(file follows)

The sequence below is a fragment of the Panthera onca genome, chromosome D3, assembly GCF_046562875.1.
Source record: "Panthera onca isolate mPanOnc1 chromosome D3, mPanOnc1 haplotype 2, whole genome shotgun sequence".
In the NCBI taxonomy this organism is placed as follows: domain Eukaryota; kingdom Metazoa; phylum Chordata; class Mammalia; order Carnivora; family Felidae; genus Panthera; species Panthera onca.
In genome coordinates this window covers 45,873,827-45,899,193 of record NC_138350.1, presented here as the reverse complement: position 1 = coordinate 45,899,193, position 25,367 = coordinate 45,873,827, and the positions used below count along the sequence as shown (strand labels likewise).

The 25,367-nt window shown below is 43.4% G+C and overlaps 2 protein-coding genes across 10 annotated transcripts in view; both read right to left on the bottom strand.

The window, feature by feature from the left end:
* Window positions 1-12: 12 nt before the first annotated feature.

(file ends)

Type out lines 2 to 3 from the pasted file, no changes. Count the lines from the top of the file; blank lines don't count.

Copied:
Source record: "Panthera onca isolate mPanOnc1 chromosome D3, mPanOnc1 haplotype 2, whole genome shotgun sequence".
In the NCBI taxonomy this organism is placed as follows: domain Eukaryota; kingdom Metazoa; phylum Chordata; class Mammalia; order Carnivora; family Felidae; genus Panthera; species Panthera onca.